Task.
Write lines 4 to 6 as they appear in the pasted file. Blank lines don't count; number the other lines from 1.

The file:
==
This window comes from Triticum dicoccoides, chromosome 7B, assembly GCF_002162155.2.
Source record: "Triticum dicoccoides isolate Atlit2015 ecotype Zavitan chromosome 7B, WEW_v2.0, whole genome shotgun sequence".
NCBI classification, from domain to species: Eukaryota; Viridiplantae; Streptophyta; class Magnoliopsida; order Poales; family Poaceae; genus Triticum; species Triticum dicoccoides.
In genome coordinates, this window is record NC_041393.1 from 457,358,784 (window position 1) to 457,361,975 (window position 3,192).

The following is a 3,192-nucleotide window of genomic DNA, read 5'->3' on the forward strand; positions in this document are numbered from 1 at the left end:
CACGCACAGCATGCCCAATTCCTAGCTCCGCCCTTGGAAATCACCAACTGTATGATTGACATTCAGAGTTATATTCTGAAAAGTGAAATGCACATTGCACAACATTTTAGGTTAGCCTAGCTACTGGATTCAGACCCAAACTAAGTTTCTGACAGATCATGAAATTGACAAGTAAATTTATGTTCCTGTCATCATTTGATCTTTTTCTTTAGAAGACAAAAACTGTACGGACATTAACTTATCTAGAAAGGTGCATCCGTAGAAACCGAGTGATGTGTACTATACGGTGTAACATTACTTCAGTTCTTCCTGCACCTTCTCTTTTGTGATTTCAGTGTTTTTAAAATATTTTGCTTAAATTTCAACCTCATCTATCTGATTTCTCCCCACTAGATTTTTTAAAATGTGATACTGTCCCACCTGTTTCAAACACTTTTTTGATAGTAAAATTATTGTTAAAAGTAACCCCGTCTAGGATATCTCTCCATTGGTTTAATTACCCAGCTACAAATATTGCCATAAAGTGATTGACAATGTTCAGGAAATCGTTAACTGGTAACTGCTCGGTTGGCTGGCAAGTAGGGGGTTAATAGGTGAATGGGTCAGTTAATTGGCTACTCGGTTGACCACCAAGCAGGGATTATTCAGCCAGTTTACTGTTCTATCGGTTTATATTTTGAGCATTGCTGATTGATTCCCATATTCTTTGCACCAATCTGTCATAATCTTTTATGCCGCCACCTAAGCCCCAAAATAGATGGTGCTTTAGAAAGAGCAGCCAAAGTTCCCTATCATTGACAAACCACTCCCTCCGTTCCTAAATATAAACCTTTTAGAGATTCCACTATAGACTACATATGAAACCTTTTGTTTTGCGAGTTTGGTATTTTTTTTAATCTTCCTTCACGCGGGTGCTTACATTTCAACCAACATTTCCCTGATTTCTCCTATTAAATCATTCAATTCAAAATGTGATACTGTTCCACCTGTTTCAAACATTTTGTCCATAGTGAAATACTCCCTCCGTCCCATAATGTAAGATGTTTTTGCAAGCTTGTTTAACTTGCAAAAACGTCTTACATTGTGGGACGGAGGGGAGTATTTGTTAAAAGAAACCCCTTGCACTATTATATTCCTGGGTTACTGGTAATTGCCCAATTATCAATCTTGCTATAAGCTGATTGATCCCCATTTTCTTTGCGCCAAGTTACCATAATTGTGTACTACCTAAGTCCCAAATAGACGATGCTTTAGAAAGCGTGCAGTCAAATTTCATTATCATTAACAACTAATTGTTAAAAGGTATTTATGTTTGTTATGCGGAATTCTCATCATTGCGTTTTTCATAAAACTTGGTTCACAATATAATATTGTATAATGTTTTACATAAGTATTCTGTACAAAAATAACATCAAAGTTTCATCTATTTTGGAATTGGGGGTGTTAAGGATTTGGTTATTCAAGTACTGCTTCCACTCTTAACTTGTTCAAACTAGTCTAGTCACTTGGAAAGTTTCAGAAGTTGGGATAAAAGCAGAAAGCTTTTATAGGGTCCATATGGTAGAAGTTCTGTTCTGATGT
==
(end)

In genome coordinates, this window is record NC_041393.1 from 457,358,784 (window position 1) to 457,361,975 (window position 3,192).

The following is a 3,192-nucleotide window of genomic DNA, read 5'->3' on the forward strand; positions in this document are numbered from 1 at the left end:
CACGCACAGCATGCCCAATTCCTAGCTCCGCCCTTGGAAATCACCAACTGTATGATTGACATTCAGAGTTATATTCTGAAAAGTGAAATGCACATTGCACAACATTTTAGGTTAGCCTAGCTACTGGATTCAGACCCAAACTAAGTTTCTGACAGATCATGAAATTGACAAGTAAATTTATGTTCCTGTCATCATTTGATCTTTTTCTTTAGAAGACAAAAACTGTACGGACATTAACTTATCTAGAAAGGTGCATCCGTAGAAACCGAGTGATGTGTACTATACGGTGTAACATTACTTCAGTTCTTCCTGCACCTTCTCTTTTGTGATTTCAGTGTTTTTAAAATATTTTGCTTAAATTTCAACCTCATCTATCTGATTTCTCCCCACTAGATTTTTTAAAATGTGATACTGTCCCACCTGTTTCAAACACTTTTTTGATAGTAAAATTATTGTTAAAAGTAACCCCGTCTAGGATATCTCTCCATTGGTTTAATTACCCAGCTACAAATATTGCCATAAAGTGATTGACAATGTTCAGGAAATCGTTAACTGGTAACTGCTCGGTTGGCTGGCAAGTAGGGGGTTAATAGGTGAATGGGTCAGTTAATTGGCTACTCGGTTGACCACCAAGCAGGGATTATTCAGCCAGTTTACTGTTCTATCGGTTTATATTTTGAGCATTGCTGATTGATTCCCATATTCTTTGCACCAATCTGTCATAATCTTTTATGCCGCCACCTAAGCCCCAAAATAGATGGTGCTTTAGAAAGAGCAGCCAAAGTTCCCTATCATTGACAAACCACTCCCTCCGTTCCTAAATATAAACCTTTTAGAGATTCCACTATAGACTACATATGAAACCTTTTGTTTTGCGAGTTTGGTATTTTTTTTAATCTTCCTTCACGCGGGTGCTTACATTTCAACCAACATTTCCCTGATTTCTCCTATTAAATCATTCAATTCAAAATGTGATACTGTTCCACCTGTTTCAAACATTTTGTCCATAGTGAAATACTCCCTCCGTCCCATAATGTAAGATGTTTTTGCAAGCTTGTTTAACTTGCAAAAACGTCTTACATTGTGGGACGGAGGGGAGTATTTGTTAAAAGAAACCCCTTGCACTATTATATTCCTGGGTTACTGGTAATTGCCCAATTATCAATCTTGCTATAAGCTGATTGATCCCCATTTTCTTTGCGCCAAGTTACCATAATTGTGTACTACCTAAGTCCCAAATAGACGATGCTTTAGAAAGCGTGCAGTCAAATTTCATTATCATTAACAACTAATTGTTAAAAGGTATTTATGTTTGTTATGCGGAATTCTCATCATTGCGTTTTTCATAAAACTTGGTTCACAATATAATATTGTATAATGTTTTACATAAGTATTCTGTACAAAAATAACATCAAAGTTTCATCTATTTTGGAATTGGGGGTGTTAAGGATTTGGTTATTCAAGTACTGCTTCCACTCTTAACTTGTTCAAACTAGTCTAGTCACTTGGAAAGTTTCAGAAGTTGGGATAAAAGCAGAAAGCTTTTATAGGGTCCATATGGTAGAAGTTCTGTTCTGATGT